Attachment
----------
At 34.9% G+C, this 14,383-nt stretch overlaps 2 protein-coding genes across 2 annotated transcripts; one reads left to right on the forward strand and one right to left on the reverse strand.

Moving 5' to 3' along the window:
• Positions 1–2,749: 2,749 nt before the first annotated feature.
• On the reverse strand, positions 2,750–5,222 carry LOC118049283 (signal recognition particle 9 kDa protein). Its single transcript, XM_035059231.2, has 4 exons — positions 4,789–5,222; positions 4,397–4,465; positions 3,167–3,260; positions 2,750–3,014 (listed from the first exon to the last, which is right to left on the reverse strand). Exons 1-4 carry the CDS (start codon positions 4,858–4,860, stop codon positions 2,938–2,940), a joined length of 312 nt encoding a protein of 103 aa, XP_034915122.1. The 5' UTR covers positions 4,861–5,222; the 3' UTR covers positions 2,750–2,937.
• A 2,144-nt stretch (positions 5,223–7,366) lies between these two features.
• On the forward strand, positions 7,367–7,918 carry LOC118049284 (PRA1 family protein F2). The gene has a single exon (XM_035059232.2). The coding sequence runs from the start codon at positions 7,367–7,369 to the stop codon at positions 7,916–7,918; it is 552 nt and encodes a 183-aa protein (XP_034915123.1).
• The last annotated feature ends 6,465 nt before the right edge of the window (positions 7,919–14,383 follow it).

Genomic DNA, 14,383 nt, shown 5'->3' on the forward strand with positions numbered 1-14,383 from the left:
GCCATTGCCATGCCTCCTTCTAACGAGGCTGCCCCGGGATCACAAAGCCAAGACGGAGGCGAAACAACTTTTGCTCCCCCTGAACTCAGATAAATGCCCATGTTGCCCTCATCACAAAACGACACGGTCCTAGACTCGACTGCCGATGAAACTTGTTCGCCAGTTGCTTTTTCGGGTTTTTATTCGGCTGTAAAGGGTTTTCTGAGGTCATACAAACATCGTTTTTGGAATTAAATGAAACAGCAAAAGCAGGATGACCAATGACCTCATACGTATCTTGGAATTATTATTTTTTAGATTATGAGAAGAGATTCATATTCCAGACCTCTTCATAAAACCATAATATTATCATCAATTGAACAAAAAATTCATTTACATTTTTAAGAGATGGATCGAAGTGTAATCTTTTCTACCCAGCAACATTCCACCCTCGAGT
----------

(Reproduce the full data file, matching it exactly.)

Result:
At 34.9% G+C, this 14,383-nt stretch overlaps 2 protein-coding genes across 2 annotated transcripts; one reads left to right on the forward strand and one right to left on the reverse strand.

Moving 5' to 3' along the window:
• Positions 1–2,749: 2,749 nt before the first annotated feature.
• On the reverse strand, positions 2,750–5,222 carry LOC118049283 (signal recognition particle 9 kDa protein). Its single transcript, XM_035059231.2, has 4 exons — positions 4,789–5,222; positions 4,397–4,465; positions 3,167–3,260; positions 2,750–3,014 (listed from the first exon to the last, which is right to left on the reverse strand). Exons 1-4 carry the CDS (start codon positions 4,858–4,860, stop codon positions 2,938–2,940), a joined length of 312 nt encoding a protein of 103 aa, XP_034915122.1. The 5' UTR covers positions 4,861–5,222; the 3' UTR covers positions 2,750–2,937.
• A 2,144-nt stretch (positions 5,223–7,366) lies between these two features.
• On the forward strand, positions 7,367–7,918 carry LOC118049284 (PRA1 family protein F2). The gene has a single exon (XM_035059232.2). The coding sequence runs from the start codon at positions 7,367–7,369 to the stop codon at positions 7,916–7,918; it is 552 nt and encodes a 183-aa protein (XP_034915123.1).
• The last annotated feature ends 6,465 nt before the right edge of the window (positions 7,919–14,383 follow it).

Genomic DNA, 14,383 nt, shown 5'->3' on the forward strand with positions numbered 1-14,383 from the left:
GCCATTGCCATGCCTCCTTCTAACGAGGCTGCCCCGGGATCACAAAGCCAAGACGGAGGCGAAACAACTTTTGCTCCCCCTGAACTCAGATAAATGCCCATGTTGCCCTCATCACAAAACGACACGGTCCTAGACTCGACTGCCGATGAAACTTGTTCGCCAGTTGCTTTTTCGGGTTTTTATTCGGCTGTAAAGGGTTTTCTGAGGTCATACAAACATCGTTTTTGGAATTAAATGAAACAGCAAAAGCAGGATGACCAATGACCTCATACGTATCTTGGAATTATTATTTTTTAGATTATGAGAAGAGATTCATATTCCAGACCTCTTCATAAAACCATAATATTATCATCAATTGAACAAAAAATTCATTTACATTTTTAAGAGATGGATCGAAGTGTAATCTTTTCTACCCAGCAACATTCCACCCTCGAGT